IT Security

CJIS Compliance

CJIS Compliance

The Criminal Justice Information Services (CJIS) Division was established in February 1992 to serve as the focal point and central repository for criminal justice information services in the FBI.1 The CJIS Division gives state, local, and federal law enforcement and criminal justice agencies access to criminal justice information (CJI), such as fingerprint records and criminal histories.2 Law enforcement and other US government agencies must ensure that the transmission, storage, or processing of CJI complies with the CJIS Security Policy. The CJIS Security Policy outlines the “appropriate controls to protect the full lifecycle of CJI (Criminal Justice Information), whether at rest or in transit.”3

The CJIS Security Policy defines 13 areas that private contractors, such as cloud service provides, must evaluate to determine if their use of services can be consistent with CJIS requirements.4 Additionally, all private contractors who process CJI must sign the CJIS Security Addendum, a uniform agreement approved by the US Attorney General that helps to ensure the security and confidentiality of CJI required by the CJIS Security Policy. This commits the contractor to maintaining a security program consistent with federal and state laws, regulations, and standards, and limits the use of CJI to the purposes for which a government agency provided it.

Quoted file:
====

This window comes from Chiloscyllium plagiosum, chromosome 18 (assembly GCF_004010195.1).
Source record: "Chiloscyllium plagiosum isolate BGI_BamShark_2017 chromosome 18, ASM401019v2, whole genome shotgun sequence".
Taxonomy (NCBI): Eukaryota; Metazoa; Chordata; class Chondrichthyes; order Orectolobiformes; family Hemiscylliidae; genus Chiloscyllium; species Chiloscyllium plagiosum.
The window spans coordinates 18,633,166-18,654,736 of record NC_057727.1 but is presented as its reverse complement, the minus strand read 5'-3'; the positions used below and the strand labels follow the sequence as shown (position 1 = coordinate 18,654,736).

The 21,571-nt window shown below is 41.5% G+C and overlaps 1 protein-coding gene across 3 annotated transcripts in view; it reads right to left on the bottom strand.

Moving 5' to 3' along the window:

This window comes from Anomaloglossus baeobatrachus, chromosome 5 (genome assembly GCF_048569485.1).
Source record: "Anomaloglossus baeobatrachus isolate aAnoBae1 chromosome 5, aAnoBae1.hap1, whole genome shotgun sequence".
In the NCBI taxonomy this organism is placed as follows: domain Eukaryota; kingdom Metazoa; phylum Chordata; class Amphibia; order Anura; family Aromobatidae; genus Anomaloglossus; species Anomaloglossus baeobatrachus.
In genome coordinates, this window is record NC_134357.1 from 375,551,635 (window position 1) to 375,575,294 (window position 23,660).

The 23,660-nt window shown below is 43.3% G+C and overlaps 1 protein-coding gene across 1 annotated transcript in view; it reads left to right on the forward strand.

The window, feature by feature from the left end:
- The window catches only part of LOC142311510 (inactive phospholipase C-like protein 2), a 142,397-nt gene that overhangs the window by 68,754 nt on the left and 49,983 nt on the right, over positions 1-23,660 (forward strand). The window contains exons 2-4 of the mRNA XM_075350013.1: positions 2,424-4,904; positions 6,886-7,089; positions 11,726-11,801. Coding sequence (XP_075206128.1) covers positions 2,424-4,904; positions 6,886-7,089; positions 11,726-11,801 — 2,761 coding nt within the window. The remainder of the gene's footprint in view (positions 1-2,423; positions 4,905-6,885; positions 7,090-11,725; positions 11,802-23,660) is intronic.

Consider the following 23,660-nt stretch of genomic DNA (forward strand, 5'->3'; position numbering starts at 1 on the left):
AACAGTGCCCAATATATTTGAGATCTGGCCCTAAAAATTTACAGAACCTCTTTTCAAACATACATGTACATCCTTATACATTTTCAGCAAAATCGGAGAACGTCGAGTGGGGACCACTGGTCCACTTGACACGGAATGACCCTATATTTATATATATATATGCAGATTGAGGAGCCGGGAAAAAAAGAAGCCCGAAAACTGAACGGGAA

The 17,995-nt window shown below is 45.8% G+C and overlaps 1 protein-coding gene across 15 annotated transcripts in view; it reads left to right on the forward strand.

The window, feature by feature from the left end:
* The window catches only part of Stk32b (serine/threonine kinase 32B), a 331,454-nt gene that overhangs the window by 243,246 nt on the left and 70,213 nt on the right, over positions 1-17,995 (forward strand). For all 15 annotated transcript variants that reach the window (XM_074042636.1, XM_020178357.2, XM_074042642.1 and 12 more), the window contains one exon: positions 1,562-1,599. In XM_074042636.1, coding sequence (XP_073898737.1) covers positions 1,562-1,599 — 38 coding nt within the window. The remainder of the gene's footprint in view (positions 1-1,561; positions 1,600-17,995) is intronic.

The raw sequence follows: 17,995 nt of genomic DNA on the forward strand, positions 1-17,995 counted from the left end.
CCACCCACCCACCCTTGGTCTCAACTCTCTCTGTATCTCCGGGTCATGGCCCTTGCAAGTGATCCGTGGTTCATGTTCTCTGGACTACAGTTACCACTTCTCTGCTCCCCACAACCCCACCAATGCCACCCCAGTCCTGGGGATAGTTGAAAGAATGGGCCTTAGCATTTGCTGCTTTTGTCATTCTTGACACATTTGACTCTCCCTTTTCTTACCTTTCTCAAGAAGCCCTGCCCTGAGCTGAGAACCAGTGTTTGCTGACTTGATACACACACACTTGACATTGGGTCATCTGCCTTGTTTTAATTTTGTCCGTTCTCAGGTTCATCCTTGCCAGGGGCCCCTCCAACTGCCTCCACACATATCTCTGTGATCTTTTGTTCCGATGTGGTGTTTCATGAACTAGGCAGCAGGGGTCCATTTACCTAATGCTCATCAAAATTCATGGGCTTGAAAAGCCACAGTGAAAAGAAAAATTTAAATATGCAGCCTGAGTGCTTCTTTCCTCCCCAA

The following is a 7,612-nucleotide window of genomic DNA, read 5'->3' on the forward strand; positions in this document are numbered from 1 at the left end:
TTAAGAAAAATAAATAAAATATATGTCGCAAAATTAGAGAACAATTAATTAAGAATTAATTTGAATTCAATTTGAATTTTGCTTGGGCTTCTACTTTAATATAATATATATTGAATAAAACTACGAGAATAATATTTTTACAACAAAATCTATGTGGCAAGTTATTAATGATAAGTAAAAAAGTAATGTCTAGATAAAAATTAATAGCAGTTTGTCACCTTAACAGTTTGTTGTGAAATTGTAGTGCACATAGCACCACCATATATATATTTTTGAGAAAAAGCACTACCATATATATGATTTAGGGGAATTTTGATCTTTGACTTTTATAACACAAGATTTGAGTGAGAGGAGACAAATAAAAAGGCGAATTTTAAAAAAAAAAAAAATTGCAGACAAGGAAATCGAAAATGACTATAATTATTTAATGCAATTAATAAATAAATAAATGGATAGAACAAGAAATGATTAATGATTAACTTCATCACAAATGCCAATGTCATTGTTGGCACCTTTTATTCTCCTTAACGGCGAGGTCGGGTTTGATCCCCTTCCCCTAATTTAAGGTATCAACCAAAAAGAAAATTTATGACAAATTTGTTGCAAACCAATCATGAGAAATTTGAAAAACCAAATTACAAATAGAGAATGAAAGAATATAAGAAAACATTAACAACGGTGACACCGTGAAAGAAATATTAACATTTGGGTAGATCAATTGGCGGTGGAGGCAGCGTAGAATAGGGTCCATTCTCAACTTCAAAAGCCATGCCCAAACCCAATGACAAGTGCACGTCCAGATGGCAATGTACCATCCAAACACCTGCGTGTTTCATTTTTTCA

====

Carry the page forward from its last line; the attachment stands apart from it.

Properly securing CJI and maintaining compliance with CJIS Security Policy requires a number of controls aimed at ensuring that CJI is only accessed by authorized individuals. One of the most fundamental underpinnings of the CJIS Security Policy is the principle of least privilege, based on the “need-to-know, right-to-know” standard. Organizations can enforce least privilege by securely encrypting their CJI and limiting access to CJI to only those who have encryption keys. Other considerations for CJIS compliance include designating a local agency security officer (LASO), encrypting certain forms of network traffic, and segmenting CJI data from non-CJI network devices.

With the myriad of controls detailed in the CJIS Security Policy, it is recommended that organizations plan for CJIS compliance by conducting a comprehensive analysis of the technology and cybersecurity environment, reviewing potential cybersecurity gaps and compliance risks, and creating a plan for the organization to mitigate risks and protect data.

1 FBI, 2021, “Criminal Justice Information Services (CJIS)”

2 Microsoft, 2021, “Criminal Justice Information Services (CJIS)”

3 FBI, 2020, “Criminal Justice Information Services (CJIS) Security Policy: Version 5.9”

4 AWS, 2021, “Using AWS for Criminal Justice Information Solutions”